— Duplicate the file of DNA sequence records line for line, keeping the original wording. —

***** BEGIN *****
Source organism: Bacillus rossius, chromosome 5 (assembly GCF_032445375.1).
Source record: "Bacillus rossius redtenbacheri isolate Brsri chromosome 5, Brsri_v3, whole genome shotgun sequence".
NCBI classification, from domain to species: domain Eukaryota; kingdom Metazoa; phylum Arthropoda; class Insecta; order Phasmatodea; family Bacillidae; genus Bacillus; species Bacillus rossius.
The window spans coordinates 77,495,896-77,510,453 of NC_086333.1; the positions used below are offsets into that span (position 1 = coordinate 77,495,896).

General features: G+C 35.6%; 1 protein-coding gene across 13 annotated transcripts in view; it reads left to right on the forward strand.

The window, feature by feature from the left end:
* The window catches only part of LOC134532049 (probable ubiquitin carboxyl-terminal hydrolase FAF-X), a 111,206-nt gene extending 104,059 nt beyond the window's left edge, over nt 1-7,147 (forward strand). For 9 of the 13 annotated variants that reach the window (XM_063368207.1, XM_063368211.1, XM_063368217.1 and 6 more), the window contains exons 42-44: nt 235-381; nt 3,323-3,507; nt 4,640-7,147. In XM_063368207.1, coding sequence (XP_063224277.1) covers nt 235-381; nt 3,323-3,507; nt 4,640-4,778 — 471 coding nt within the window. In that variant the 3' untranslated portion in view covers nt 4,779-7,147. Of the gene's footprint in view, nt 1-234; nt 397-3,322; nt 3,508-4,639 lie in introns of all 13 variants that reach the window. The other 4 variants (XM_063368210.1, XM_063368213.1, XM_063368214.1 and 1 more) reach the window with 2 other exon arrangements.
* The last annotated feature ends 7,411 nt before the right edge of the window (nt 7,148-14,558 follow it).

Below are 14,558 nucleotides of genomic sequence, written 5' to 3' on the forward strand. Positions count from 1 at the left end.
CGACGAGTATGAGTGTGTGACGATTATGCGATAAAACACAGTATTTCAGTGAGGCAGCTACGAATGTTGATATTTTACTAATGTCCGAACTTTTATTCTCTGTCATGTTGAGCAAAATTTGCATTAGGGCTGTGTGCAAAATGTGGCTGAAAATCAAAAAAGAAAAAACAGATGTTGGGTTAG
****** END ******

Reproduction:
Source organism: Bacillus rossius, chromosome 5 (assembly GCF_032445375.1).
Source record: "Bacillus rossius redtenbacheri isolate Brsri chromosome 5, Brsri_v3, whole genome shotgun sequence".
NCBI classification, from domain to species: domain Eukaryota; kingdom Metazoa; phylum Arthropoda; class Insecta; order Phasmatodea; family Bacillidae; genus Bacillus; species Bacillus rossius.
The window spans coordinates 77,495,896-77,510,453 of NC_086333.1; the positions used below are offsets into that span (position 1 = coordinate 77,495,896).

General features: G+C 35.6%; 1 protein-coding gene across 13 annotated transcripts in view; it reads left to right on the forward strand.

The window, feature by feature from the left end:
* The window catches only part of LOC134532049 (probable ubiquitin carboxyl-terminal hydrolase FAF-X), a 111,206-nt gene extending 104,059 nt beyond the window's left edge, over nt 1-7,147 (forward strand). For 9 of the 13 annotated variants that reach the window (XM_063368207.1, XM_063368211.1, XM_063368217.1 and 6 more), the window contains exons 42-44: nt 235-381; nt 3,323-3,507; nt 4,640-7,147. In XM_063368207.1, coding sequence (XP_063224277.1) covers nt 235-381; nt 3,323-3,507; nt 4,640-4,778 — 471 coding nt within the window. In that variant the 3' untranslated portion in view covers nt 4,779-7,147. Of the gene's footprint in view, nt 1-234; nt 397-3,322; nt 3,508-4,639 lie in introns of all 13 variants that reach the window. The other 4 variants (XM_063368210.1, XM_063368213.1, XM_063368214.1 and 1 more) reach the window with 2 other exon arrangements.
* The last annotated feature ends 7,411 nt before the right edge of the window (nt 7,148-14,558 follow it).

Below are 14,558 nucleotides of genomic sequence, written 5' to 3' on the forward strand. Positions count from 1 at the left end.
CGACGAGTATGAGTGTGTGACGATTATGCGATAAAACACAGTATTTCAGTGAGGCAGCTACGAATGTTGATATTTTACTAATGTCCGAACTTTTATTCTCTGTCATGTTGAGCAAAATTTGCATTAGGGCTGTGTGCAAAATGTGGCTGAAAATCAAAAAAGAAAAAACAGATGTTGGGTTAG